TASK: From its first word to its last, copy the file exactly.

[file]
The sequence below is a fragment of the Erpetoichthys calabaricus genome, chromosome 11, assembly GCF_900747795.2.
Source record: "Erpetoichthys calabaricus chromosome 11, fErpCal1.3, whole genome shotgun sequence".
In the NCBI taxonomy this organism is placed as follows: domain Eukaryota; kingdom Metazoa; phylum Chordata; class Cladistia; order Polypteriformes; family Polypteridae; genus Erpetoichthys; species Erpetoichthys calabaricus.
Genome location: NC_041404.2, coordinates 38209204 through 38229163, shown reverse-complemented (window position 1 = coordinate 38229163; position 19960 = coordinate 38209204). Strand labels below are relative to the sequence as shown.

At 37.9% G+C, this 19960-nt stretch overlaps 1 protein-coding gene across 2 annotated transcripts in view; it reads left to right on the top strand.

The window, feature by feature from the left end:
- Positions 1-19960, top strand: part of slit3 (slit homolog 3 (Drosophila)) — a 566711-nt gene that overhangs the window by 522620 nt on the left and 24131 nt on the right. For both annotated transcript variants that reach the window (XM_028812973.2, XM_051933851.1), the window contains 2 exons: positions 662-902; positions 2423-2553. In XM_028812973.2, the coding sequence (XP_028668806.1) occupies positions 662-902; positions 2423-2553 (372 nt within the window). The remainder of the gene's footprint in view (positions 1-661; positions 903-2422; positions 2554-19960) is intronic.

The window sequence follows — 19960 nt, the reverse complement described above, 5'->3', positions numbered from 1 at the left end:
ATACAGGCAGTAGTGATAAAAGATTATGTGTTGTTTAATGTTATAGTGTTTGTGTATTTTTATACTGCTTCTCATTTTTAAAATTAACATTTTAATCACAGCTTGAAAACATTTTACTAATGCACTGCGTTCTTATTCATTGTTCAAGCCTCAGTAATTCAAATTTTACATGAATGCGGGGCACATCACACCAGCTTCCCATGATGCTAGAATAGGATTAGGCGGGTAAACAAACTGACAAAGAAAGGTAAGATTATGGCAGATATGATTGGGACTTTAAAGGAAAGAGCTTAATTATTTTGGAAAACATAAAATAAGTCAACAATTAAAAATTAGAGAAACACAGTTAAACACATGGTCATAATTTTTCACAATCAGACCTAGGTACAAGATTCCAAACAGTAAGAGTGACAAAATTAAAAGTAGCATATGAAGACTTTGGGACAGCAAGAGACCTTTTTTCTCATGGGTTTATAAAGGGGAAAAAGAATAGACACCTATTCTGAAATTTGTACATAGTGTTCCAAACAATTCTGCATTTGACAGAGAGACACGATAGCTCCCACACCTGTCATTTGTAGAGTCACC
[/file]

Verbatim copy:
The sequence below is a fragment of the Erpetoichthys calabaricus genome, chromosome 11, assembly GCF_900747795.2.
Source record: "Erpetoichthys calabaricus chromosome 11, fErpCal1.3, whole genome shotgun sequence".
In the NCBI taxonomy this organism is placed as follows: domain Eukaryota; kingdom Metazoa; phylum Chordata; class Cladistia; order Polypteriformes; family Polypteridae; genus Erpetoichthys; species Erpetoichthys calabaricus.
Genome location: NC_041404.2, coordinates 38209204 through 38229163, shown reverse-complemented (window position 1 = coordinate 38229163; position 19960 = coordinate 38209204). Strand labels below are relative to the sequence as shown.

At 37.9% G+C, this 19960-nt stretch overlaps 1 protein-coding gene across 2 annotated transcripts in view; it reads left to right on the top strand.

The window, feature by feature from the left end:
- Positions 1-19960, top strand: part of slit3 (slit homolog 3 (Drosophila)) — a 566711-nt gene that overhangs the window by 522620 nt on the left and 24131 nt on the right. For both annotated transcript variants that reach the window (XM_028812973.2, XM_051933851.1), the window contains 2 exons: positions 662-902; positions 2423-2553. In XM_028812973.2, the coding sequence (XP_028668806.1) occupies positions 662-902; positions 2423-2553 (372 nt within the window). The remainder of the gene's footprint in view (positions 1-661; positions 903-2422; positions 2554-19960) is intronic.

The window sequence follows — 19960 nt, the reverse complement described above, 5'->3', positions numbered from 1 at the left end:
ATACAGGCAGTAGTGATAAAAGATTATGTGTTGTTTAATGTTATAGTGTTTGTGTATTTTTATACTGCTTCTCATTTTTAAAATTAACATTTTAATCACAGCTTGAAAACATTTTACTAATGCACTGCGTTCTTATTCATTGTTCAAGCCTCAGTAATTCAAATTTTACATGAATGCGGGGCACATCACACCAGCTTCCCATGATGCTAGAATAGGATTAGGCGGGTAAACAAACTGACAAAGAAAGGTAAGATTATGGCAGATATGATTGGGACTTTAAAGGAAAGAGCTTAATTATTTTGGAAAACATAAAATAAGTCAACAATTAAAAATTAGAGAAACACAGTTAAACACATGGTCATAATTTTTCACAATCAGACCTAGGTACAAGATTCCAAACAGTAAGAGTGACAAAATTAAAAGTAGCATATGAAGACTTTGGGACAGCAAGAGACCTTTTTTCTCATGGGTTTATAAAGGGGAAAAAGAATAGACACCTATTCTGAAATTTGTACATAGTGTTCCAAACAATTCTGCATTTGACAGAGAGACACGATAGCTCCCACACCTGTCATTTGTAGAGTCACC